Confusing moments about the Law of exponents for natural powers

Suppose that $$a\in \mathbb{R}$$ and $$a>1$$ and we define in the recursive way the following operation: $$a^1:=a,$$ $$a^{n+1}:=a^n\cdot a \quad\text{for each} \quad n\in \mathbb{N}.$$

I want to prove that $$a^{n+m}=a^na^m$$ for any $$n,m\in \mathbb{N}$$.

Proof: Let $$E=\{m\in \mathbb{N}: a^{n+m}=a^na^m \ \text{for any} \ n\in \mathbb{N}\}$$

For any $$n\in \mathbb{N}$$ we have $$a^{n+1}=a^na=a^na^1$$ which shows us that $$1\in E$$.

Suppose that $$m\in E$$ and we'll try to show that $$m+1\in E$$.

Indeed, for any $$n\in \mathbb{N}$$ we have $$a^na^{m+1}=a^n(a^ma)=(a^na^m)a=a^{n+m}a=a^{(n+m)+1}$$.

As you see I am almost done but one probably stupid moment bothers me a lot. Probably I am too pedantic.

We know that $$(n+m)+1=n+m+1$$ by associativity of natural numbers. How it follows that $$a^{(n+m)+1}=a^{n+m+1} \ ?$$

I do not think the we can just substitute $$(n+m)+1$$ by $$n+m+1$$.

May be I cannot formulate my question quite explicitly but I'd be very thankful for your help!

• You won't resolve your confusion if you write $n+m+1$. You surely mean $n+(m+1)$. – ancientmathematician Jan 24 at 12:18
• @ancientmathematician, could you give more details please? I will appreciate your help! – ZFR Jan 24 at 12:20
• That then reduces the question to proving that $+$ is associative on $\mathbb{N}$; which may depend on how you are defining $+$. – ancientmathematician Jan 24 at 12:20
• You get to $a^{(n+m)+1}$ OK; then this equals $a^{n+(m+1)}$ by associativity of $+$ on $\mathbb{N}$, so $m+1\in E$. – ancientmathematician Jan 24 at 12:22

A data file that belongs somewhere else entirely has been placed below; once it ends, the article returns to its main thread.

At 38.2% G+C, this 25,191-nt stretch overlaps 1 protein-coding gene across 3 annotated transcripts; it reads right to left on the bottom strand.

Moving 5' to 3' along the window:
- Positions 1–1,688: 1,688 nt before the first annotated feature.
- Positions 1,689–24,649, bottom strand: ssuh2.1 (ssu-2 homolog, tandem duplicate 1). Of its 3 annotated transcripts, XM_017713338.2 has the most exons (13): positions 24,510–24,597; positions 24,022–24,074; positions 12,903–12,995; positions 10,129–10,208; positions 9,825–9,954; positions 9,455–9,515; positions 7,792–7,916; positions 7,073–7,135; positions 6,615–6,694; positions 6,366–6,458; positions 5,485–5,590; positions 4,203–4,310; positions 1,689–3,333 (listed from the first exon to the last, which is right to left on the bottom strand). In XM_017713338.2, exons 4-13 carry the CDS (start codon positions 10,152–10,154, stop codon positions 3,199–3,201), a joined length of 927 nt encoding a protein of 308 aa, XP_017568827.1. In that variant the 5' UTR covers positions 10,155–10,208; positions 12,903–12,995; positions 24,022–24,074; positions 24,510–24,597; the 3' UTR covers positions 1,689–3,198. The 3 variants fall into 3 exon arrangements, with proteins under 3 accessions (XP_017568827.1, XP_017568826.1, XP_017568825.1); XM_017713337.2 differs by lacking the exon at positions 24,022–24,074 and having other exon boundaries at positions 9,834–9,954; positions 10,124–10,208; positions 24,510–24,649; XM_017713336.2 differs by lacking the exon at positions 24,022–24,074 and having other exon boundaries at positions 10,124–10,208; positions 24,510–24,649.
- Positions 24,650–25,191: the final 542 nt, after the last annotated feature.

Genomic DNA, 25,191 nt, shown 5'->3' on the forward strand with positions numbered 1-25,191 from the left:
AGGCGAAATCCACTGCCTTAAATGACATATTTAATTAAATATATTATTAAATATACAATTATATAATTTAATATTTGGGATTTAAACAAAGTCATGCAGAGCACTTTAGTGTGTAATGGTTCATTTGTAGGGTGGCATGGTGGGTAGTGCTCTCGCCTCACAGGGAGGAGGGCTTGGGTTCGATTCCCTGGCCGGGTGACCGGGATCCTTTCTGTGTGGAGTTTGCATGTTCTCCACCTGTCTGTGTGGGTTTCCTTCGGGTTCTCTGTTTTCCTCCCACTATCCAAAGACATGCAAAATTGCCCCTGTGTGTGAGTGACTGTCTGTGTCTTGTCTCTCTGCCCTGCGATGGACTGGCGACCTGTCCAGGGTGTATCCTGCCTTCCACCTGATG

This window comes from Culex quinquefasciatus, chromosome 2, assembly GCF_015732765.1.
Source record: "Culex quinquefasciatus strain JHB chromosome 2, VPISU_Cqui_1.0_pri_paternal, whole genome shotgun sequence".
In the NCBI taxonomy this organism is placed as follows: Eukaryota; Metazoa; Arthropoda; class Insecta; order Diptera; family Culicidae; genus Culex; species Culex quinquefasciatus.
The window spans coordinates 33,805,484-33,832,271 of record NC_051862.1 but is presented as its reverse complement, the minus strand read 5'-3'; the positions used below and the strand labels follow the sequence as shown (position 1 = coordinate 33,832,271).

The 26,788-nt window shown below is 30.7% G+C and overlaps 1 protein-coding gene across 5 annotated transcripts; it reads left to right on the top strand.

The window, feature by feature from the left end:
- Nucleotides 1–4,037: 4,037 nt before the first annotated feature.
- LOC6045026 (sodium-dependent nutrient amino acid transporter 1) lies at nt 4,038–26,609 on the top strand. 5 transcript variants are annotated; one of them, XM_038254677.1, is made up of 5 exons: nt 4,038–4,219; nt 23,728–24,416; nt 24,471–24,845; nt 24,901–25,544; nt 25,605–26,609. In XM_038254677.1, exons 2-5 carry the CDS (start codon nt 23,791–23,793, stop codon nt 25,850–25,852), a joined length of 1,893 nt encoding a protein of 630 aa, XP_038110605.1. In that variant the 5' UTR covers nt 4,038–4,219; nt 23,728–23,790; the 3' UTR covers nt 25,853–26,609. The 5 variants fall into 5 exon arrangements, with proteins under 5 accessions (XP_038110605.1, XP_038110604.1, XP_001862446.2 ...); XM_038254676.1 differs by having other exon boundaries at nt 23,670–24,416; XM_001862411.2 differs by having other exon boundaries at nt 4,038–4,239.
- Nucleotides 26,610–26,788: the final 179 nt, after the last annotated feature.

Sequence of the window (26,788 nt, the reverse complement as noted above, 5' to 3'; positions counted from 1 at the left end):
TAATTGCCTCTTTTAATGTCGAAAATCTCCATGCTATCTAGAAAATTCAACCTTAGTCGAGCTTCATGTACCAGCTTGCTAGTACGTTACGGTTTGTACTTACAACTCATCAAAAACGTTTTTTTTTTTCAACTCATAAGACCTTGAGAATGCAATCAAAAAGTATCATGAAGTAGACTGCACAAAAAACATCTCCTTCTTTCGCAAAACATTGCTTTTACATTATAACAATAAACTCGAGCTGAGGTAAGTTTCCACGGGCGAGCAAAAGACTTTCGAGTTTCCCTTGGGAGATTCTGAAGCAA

• The definition you have given of $a^n$ is recursive: you give a base value then define $a^{n+1}$ in terms of $a^n$. It is true but non-trivial that there is one unique function that satisfies these conditions. And it is a function, that is each $n$ is related to precisely one $a^n$. [And no, this is not "injective" - quite the opposite in fact.] – ancientmathematician Jan 24 at 13:27

Yes, this last step is fine. If $$x=y$$ then $$a^x=a^y$$ and in this case you know that $$(n+m)+1=n+m+1$$.
I think you answered your own question. Because of associativity, $$(n+m)+1=n+(m+1)$$, so using your calculation, $$a^na^{m+1}=\cdots=a^{(n+m)+1}=a^{n+(m+1)}$$, so the inductive step is done.
Recall that associativity means $$(a+b)+c=a+(b+c)$$.
Another way of formulating it is that we have a function $$exp: \mathbb R \times \mathbb N \rightarrow \mathbb R$$ such that $$exp(a,n+1) = n* exp(a,n)$$ (in other words, I am rewriting $$a^n$$ as $$exp(a,n)$$). You are asking whether we can take $$exp(a,(n+m)+1)$$ to be the same as $$exp(a,n+m+1)$$. A fundamental property of a well-defined function is that if $$x$$ and $$y$$ are different expressions representing the same number, then $$f(x)=f(y)$$. So, for instance, $$f_1(\frac a b) = \frac {2a}b$$ is a well-defined function, because applying it to two different representation of the same fraction gives the same result (e.g. $$f_1(\frac 1 2)=f_1(\frac 2 4)$$). $$f_2(\frac a b) = a+b$$, on the other hand, is not a well-defined function, because $$f_2(\frac 1 2)=3$$, while $$f_2(\frac 2 4)=6$$.
You've said that you've defined $$exp$$ recursively, and implicit in saying that this is a definition is saying that the function is well-defined.